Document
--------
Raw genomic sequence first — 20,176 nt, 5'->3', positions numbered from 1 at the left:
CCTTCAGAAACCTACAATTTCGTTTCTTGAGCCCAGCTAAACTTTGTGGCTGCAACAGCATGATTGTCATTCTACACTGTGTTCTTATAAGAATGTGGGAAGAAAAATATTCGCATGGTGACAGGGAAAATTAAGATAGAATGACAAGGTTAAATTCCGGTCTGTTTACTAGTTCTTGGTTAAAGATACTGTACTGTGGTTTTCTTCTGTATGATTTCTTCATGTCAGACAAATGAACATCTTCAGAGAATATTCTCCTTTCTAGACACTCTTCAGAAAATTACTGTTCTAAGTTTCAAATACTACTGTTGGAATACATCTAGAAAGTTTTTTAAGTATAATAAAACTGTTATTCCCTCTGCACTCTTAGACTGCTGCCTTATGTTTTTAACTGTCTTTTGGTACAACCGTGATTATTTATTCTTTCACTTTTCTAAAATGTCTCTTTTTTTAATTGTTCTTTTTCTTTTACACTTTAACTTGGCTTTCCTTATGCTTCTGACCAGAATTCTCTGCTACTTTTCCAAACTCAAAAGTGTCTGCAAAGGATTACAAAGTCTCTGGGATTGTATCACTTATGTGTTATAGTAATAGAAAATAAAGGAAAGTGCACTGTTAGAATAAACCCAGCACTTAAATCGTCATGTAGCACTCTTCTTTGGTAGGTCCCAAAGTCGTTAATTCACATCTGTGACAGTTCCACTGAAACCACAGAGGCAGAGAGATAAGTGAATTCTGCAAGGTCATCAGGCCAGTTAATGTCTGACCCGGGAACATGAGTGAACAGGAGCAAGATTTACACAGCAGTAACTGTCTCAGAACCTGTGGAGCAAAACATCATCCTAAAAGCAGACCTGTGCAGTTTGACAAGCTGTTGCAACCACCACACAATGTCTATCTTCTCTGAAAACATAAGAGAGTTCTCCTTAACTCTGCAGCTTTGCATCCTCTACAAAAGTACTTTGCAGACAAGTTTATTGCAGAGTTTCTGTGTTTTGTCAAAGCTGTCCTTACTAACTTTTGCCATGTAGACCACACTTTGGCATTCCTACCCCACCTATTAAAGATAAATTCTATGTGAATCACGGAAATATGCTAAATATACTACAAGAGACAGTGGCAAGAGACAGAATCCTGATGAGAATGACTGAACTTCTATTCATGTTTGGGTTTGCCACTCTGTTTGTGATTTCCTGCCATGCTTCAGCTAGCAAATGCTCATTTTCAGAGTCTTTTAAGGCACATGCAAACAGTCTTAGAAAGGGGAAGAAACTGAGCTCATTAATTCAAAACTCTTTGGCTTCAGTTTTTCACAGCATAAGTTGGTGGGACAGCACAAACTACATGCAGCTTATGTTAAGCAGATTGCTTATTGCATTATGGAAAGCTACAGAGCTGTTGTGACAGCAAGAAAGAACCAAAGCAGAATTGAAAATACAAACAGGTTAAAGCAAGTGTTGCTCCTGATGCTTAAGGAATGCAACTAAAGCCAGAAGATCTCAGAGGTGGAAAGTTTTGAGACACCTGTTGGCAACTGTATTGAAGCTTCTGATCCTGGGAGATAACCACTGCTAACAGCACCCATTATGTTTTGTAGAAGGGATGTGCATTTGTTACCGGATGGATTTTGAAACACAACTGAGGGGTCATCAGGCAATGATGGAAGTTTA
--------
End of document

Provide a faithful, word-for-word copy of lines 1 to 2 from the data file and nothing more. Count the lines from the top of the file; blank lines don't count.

Raw genomic sequence first — 20,176 nt, 5'->3', positions numbered from 1 at the left:
CCTTCAGAAACCTACAATTTCGTTTCTTGAGCCCAGCTAAACTTTGTGGCTGCAACAGCATGATTGTCATTCTACACTGTGTTCTTATAAGAATGTGGGAAGAAAAATATTCGCATGGTGACAGGGAAAATTAAGATAGAATGACAAGGTTAAATTCCGGTCTGTTTACTAGTTCTTGGTTAAAGATACTGTACTGTGGTTTTCTTCTGTATGATTTCTTCATGTCAGACAAATGAACATCTTCAGAGAATATTCTCCTTTCTAGACACTCTTCAGAAAATTACTGTTCTAAGTTTCAAATACTACTGTTGGAATACATCTAGAAAGTTTTTTAAGTATAATAAAACTGTTATTCCCTCTGCACTCTTAGACTGCTGCCTTATGTTTTTAACTGTCTTTTGGTACAACCGTGATTATTTATTCTTTCACTTTTCTAAAATGTCTCTTTTTTTAATTGTTCTTTTTCTTTTACACTTTAACTTGGCTTTCCTTATGCTTCTGACCAGAATTCTCTGCTACTTTTCCAAACTCAAAAGTGTCTGCAAAGGATTACAAAGTCTCTGGGATTGTATCACTTATGTGTTATAGTAATAGAAAATAAAGGAAAGTGCACTGTTAGAATAAACCCAGCACTTAAATCGTCATGTAGCACTCTTCTTTGGTAGGTCCCAAAGTCGTTAATTCACATCTGTGACAGTTCCACTGAAACCACAGAGGCAGAGAGATAAGTGAATTCTGCAAGGTCATCAGGCCAGTTAATGTCTGACCCGGGAACATGAGTGAACAGGAGCAAGATTTACACAGCAGTAACTGTCTCAGAACCTGTGGAGCAAAACATCATCCTAAAAGCAGACCTGTGCAGTTTGACAAGCTGTTGCAACCACCACACAATGTCTATCTTCTCTGAAAACATAAGAGAGTTCTCCTTAACTCTGCAGCTTTGCATCCTCTACAAAAGTACTTTGCAGACAAGTTTATTGCAGAGTTTCTGTGTTTTGTCAAAGCTGTCCTTACTAACTTTTGCCATGTAGACCACACTTTGGCATTCCTACCCCACCTATTAAAGATAAATTCTATGTGAATCACGGAAATATGCTAAATATACTACAAGAGACAGTGGCAAGAGACAGAATCCTGATGAGAATGACTGAACTTCTATTCATGTTTGGGTTTGCCACTCTGTTTGTGATTTCCTGCCATGCTTCAGCTAGCAAATGCTCATTTTCAGAGTCTTTTAAGGCACATGCAAACAGTCTTAGAAAGGGGAAGAAACTGAGCTCATTAATTCAAAACTCTTTGGCTTCAGTTTTTCACAGCATAAGTTGGTGGGACAGCACAAACTACATGCAGCTTATGTTAAGCAGATTGCTTATTGCATTATGGAAAGCTACAGAGCTGTTGTGACAGCAAGAAAGAACCAAAGCAGAATTGAAAATACAAACAGGTTAAAGCAAGTGTTGCTCCTGATGCTTAAGGAATGCAACTAAAGCCAGAAGATCTCAGAGGTGGAAAGTTTTGAGACACCTGTTGGCAACTGTATTGAAGCTTCTGATCCTGGGAGATAACCACTGCTAACAGCACCCATTATGTTTTGTAGAAGGGATGTGCATTTGTTACCGGATGGATTTTGAAACACAACTGAGGGGTCATCAGGCAATGATGGAAGTTTA